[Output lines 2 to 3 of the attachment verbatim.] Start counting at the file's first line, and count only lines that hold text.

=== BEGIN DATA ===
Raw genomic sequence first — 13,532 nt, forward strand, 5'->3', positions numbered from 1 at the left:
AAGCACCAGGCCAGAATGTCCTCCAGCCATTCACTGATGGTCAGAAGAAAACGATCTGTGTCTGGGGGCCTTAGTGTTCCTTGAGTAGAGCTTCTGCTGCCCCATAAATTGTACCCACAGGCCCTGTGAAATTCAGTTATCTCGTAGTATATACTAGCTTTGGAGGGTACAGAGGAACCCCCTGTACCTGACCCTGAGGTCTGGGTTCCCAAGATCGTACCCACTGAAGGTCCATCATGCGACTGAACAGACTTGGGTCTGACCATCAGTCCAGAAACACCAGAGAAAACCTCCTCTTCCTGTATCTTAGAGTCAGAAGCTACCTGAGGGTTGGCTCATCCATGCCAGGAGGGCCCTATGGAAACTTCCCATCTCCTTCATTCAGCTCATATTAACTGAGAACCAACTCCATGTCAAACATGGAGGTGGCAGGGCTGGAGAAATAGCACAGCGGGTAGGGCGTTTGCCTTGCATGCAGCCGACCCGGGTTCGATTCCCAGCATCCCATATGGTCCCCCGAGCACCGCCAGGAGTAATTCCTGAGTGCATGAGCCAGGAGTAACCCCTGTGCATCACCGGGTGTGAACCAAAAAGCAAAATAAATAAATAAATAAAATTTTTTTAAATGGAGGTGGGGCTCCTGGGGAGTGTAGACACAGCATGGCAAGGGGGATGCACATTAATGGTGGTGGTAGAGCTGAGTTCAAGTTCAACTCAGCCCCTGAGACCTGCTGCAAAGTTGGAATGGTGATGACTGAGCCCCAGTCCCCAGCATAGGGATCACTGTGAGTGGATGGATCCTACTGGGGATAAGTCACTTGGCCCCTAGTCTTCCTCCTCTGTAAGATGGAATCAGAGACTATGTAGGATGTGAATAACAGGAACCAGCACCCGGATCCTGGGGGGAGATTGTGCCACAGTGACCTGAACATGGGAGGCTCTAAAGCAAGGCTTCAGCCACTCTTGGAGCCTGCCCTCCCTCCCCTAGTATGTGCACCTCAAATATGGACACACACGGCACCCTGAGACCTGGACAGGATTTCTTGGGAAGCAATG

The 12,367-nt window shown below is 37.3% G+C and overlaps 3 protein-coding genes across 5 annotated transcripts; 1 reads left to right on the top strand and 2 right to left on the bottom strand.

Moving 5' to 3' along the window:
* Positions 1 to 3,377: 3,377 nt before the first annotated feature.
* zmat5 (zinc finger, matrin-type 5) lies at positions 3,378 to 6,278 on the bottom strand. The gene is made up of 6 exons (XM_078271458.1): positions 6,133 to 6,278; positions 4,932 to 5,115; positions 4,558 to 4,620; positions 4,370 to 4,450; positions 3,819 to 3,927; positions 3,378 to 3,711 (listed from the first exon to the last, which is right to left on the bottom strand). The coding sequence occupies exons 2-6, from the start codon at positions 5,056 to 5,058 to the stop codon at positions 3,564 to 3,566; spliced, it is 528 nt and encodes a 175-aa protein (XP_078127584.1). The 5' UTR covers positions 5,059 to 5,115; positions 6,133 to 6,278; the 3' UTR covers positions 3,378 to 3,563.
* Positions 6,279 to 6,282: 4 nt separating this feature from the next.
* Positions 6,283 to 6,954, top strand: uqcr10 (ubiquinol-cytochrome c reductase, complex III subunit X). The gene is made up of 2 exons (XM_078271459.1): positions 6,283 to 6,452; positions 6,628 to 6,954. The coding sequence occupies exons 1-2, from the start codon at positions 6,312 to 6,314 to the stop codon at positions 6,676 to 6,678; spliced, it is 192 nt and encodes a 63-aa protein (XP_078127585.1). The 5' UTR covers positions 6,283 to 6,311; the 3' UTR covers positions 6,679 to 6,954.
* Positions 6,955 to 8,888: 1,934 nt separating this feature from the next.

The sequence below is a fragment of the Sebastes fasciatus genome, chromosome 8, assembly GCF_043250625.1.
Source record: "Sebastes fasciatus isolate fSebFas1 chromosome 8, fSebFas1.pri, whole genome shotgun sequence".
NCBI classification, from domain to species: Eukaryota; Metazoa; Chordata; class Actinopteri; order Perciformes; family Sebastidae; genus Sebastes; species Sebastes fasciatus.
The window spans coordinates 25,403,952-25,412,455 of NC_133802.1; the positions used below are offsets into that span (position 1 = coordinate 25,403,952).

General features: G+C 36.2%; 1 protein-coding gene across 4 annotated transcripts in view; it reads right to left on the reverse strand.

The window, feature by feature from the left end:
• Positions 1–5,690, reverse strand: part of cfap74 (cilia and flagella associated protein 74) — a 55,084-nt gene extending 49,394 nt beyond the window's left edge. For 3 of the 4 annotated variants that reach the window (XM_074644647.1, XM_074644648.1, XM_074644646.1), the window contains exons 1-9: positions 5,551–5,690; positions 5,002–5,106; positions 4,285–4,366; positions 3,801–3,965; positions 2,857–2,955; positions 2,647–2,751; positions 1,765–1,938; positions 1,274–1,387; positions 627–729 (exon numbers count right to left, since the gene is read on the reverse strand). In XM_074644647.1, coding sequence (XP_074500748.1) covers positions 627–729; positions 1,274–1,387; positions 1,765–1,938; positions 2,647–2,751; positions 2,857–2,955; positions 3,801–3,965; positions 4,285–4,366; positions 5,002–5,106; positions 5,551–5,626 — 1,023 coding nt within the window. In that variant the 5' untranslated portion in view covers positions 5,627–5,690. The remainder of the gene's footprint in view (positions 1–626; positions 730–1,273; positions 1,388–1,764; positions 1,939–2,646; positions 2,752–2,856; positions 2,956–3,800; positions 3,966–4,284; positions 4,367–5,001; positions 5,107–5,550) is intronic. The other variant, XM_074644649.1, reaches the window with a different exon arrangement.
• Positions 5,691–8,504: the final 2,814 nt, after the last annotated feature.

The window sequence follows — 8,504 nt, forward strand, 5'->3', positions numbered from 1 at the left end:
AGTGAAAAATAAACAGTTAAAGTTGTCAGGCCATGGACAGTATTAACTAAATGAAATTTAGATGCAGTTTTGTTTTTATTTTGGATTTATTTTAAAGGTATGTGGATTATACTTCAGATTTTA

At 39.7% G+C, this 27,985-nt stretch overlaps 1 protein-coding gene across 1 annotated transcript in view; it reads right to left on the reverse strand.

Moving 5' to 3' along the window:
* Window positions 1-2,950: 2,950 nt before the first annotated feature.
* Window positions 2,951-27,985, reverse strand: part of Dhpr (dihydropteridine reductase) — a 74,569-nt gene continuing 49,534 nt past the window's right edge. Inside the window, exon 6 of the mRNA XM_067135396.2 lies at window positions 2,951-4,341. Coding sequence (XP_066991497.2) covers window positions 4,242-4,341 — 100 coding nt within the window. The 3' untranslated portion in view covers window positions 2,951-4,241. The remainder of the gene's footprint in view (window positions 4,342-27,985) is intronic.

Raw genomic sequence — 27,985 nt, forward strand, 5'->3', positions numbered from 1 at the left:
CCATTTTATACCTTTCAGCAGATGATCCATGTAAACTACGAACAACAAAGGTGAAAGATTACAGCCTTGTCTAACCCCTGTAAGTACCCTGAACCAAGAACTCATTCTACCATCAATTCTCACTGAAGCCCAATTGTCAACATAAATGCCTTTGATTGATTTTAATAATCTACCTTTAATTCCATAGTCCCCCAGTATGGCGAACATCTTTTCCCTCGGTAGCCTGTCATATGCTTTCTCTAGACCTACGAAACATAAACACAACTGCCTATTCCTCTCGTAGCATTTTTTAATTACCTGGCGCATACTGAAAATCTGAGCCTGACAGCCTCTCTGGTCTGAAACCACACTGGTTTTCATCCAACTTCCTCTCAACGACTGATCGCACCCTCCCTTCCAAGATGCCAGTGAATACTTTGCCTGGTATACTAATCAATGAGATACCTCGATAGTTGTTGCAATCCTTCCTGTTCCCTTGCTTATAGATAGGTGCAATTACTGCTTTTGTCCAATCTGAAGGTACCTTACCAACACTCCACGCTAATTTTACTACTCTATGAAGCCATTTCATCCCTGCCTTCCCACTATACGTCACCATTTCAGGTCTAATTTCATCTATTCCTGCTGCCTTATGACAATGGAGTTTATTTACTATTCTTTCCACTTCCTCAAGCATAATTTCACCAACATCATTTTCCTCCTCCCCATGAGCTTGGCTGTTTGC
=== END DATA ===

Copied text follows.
AAGCACCAGGCCAGAATGTCCTCCAGCCATTCACTGATGGTCAGAAGAAAACGATCTGTGTCTGGGGGCCTTAGTGTTCCTTGAGTAGAGCTTCTGCTGCCCCATAAATTGTACCCACAGGCCCTGTGAAATTCAGTTATCTCGTAGTATATACTAGCTTTGGAGGGTACAGAGGAACCCCCTGTACCTGACCCTGAGGTCTGGGTTCCCAAGATCGTACCCACTGAAGGTCCATCATGCGACTGAACAGACTTGGGTCTGACCATCAGTCCAGAAACACCAGAGAAAACCTCCTCTTCCTGTATCTTAGAGTCAGAAGCTACCTGAGGGTTGGCTCATCCATGCCAGGAGGGCCCTATGGAAACTTCCCATCTCCTTCATTCAGCTCATATTAACTGAGAACCAACTCCATGTCAAACATGGAGGTGGCAGGGCTGGAGAAATAGCACAGCGGGTAGGGCGTTTGCCTTGCATGCAGCCGACCCGGGTTCGATTCCCAGCATCCCATATGGTCCCCCGAGCACCGCCAGGAGTAATTCCTGAGTGCATGAGCCAGGAGTAACCCCTGTGCATCACCGGGTGTGAACCAAAAAGCAAAATAAATAAATAAATAAAATTTTTTTAAATGGAGGTGGGGCTCCTGGGGAGTGTAGACACAGCATGGCAAGGGGGATGCACATTAATGGTGGTGGTAGAGCTGAGTTCAAGTTCAACTCAGCCCCTGAGACCTGCTGCAAAGTTGGAATGGTGATGACTGAGCCCCAGTCCCCAGCATAGGGATCACTGTGAGTGGATGGATCCTACTGGGGATAAGTCACTTGGCCCCTAGTCTTCCTCCTCTGTAAGATGGAATCAGAGACTATGTAGGATGTGAATAACAGGAACCAGCACCCGGATCCTGGGGGGAGATTGTGCCACAGTGACCTGAACATGGGAGGCTCTAAAGCAAGGCTTCAGCCACTCTTGGAGCCTGCCCTCCCTCCCCTAGTATGTGCACCTCAAATATGGACACACACGGCACCCTGAGACCTGGACAGGATTTCTTGGGAAGCAATG

The 12,367-nt window shown below is 37.3% G+C and overlaps 3 protein-coding genes across 5 annotated transcripts; 1 reads left to right on the top strand and 2 right to left on the bottom strand.